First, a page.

Educational Challenges With Special Needs Children 

Educational Challenges With Special Needs Children

Today, I had a conversation with a very dear friend, catching her up to all our news. I told her that Raizel is no longer in yeshiva. In fact, there was no local yeshiva that was even willing to accept her as a student for next year.

Often, I get criticism for this decision. Some members of my family, and good friends will tell me that I should have lied so that she could have been accepted SOMEWHERE.

This friend told me that better she should be in a class with lower functioning children than in public school. She said, “she will lose her connection to our faith.”

But, what will she think about herself if she is placed in a class with children who are not her peers and lower functioning? What would that do to her self-esteem and identity?

To my friend, and many others, it is better to be practicing our faith and integrated into the community, rather than to learn how to function at one’s maximum level of potential.


Other people I know, put themselves into huge debt, in order to finance a religious program. A religious program that in our case would not even meet our daughters’ needs and would require additional supplementation and expense.

I have learned though experience that everyone needs to decide for themselves what is best for their family. We all make choices in our life. Some of them will be good, and others will have consequences that we could not foresee. There is no one size fits all.


My husband and I made the difficult decision to place Raizel in a program that will hopefully maximize her ability to function in life, rather than feel socially comfortable.


Wrapping children in a cocoon will work in the short run. Eventually , however, all children grow up. At some point, every person needs to decide who they are and what they believe in.

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As parents, I believe that our greatest challenge is to teach our children how to function in life, be discerning and to think critically and independently. I prefer for Raizel to face these challenges while we are still able to have some influence over her, than in some unknown future date.

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When we spoke to many Rabbis about our dilemma, the advice we were given over and over again was, “you have to build a vessel (k’lee) for the Torah. Without a proper vessel, it will not matter how much Torah you pour in. It will be like a sieve, and just poured down the drain.”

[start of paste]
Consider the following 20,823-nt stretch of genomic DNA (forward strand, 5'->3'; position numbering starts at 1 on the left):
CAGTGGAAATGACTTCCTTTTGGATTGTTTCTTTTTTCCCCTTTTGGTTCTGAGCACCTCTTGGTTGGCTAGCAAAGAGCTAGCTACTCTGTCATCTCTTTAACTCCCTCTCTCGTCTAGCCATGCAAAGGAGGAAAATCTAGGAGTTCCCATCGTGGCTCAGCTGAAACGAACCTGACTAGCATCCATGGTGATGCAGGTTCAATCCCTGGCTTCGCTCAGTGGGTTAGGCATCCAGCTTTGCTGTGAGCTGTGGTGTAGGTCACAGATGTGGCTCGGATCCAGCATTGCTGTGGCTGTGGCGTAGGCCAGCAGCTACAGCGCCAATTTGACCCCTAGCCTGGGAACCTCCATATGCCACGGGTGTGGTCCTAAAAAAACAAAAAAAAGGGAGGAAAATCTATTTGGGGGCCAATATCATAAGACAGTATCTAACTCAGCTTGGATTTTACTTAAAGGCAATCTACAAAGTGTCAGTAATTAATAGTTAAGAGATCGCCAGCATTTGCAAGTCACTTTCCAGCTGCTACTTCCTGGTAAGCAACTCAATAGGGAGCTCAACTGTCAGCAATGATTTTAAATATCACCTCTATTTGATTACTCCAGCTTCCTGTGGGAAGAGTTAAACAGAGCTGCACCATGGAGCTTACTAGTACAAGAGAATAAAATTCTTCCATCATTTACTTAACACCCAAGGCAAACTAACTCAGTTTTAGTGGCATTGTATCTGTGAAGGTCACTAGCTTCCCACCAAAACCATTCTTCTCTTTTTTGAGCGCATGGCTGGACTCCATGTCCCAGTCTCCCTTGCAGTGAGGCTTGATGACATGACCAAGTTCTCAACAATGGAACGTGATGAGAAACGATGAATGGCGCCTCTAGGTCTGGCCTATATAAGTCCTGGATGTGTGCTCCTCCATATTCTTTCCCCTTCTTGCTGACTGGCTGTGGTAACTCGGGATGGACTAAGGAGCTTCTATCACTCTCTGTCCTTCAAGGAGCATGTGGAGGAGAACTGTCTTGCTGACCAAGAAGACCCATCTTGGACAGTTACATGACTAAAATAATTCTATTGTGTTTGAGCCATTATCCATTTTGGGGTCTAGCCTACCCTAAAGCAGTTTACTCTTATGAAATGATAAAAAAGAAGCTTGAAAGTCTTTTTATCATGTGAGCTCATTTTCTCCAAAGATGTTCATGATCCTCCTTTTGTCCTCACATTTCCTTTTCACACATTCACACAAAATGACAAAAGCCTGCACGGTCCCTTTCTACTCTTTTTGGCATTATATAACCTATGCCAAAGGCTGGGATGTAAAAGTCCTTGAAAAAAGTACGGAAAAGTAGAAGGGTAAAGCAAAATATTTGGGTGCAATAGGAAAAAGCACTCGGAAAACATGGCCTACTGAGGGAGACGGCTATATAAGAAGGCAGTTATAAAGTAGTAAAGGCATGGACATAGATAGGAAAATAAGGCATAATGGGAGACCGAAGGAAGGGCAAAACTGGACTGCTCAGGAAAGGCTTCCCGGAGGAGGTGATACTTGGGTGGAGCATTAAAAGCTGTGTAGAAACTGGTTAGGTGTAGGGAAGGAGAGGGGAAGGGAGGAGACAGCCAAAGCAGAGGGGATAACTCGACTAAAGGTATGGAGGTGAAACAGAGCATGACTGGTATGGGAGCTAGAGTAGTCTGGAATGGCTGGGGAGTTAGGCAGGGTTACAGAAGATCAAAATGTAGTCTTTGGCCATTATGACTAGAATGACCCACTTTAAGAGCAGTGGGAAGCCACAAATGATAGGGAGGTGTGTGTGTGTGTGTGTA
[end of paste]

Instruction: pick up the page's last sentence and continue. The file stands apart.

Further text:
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There are no easy answers. Every day, I pray and ask God to guide me and show me the correct path to travel. I hope and pray that I do what is right and pleasing in His eyes.

Reference:

I found this online and I thought others might enjoy it too:

prayer for one’s children

Here are the 2 links that I found this prayer on:

https://artscroll.com/images/siteimages/prayer.pdf

https://artscroll.files.wordpress.com/2010/05/prayer.pdf

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The Power Of Prayer 


I have been known to joke that sometimes the only exercise I get is pushing my luck, and carrying too much weight on my shoulders. But, sometimes, the burden can be too great to carry.

Earlier this week, I had a mini-meltdown. I felt I was shouldering too much responsibility for managing the household and caring for the girls. I had very firm words with my husband and Raizel.

The resolution was that Raizel would start to take responsibility for washing the dishes and emptying out the dishwasher.

In the meantime, I wrote up a schedule for myself and shuttered as to how I could possibly do it all. Clearly, I needed help.

So, yesterday, on my way to work, I found myself driving behind a car with a vanity plate which said, “GODFIRST.” I was so struck by the message that I took a picture of it:


The whole day, I kept thinking about “GODFIRST.” What did it mean? How could I put God first?

And so, I began to have a conversation with God. Out loud, I spoke to God, and I asked him to help me. I told Him how everything was too much for me. I needed Him to carry me and find the solution for my difficulties.


Well, this is what I came home to:


A beautiful, clean kitchen!

When I came home, I texted Jay,

Did you clean up??? Wow! Thank you! That was true love.

Raizel and Jay together cleaned up the kitchen for me. I felt that was one of the most beautiful and loving things that my husband could have ever done.

I feel so grateful to Hashem (God). He took care of me. It brought tears to my eyes.


When we put God first, and really talk to Him, God listens. And, we never know what the solution will be. We have to place God before us always.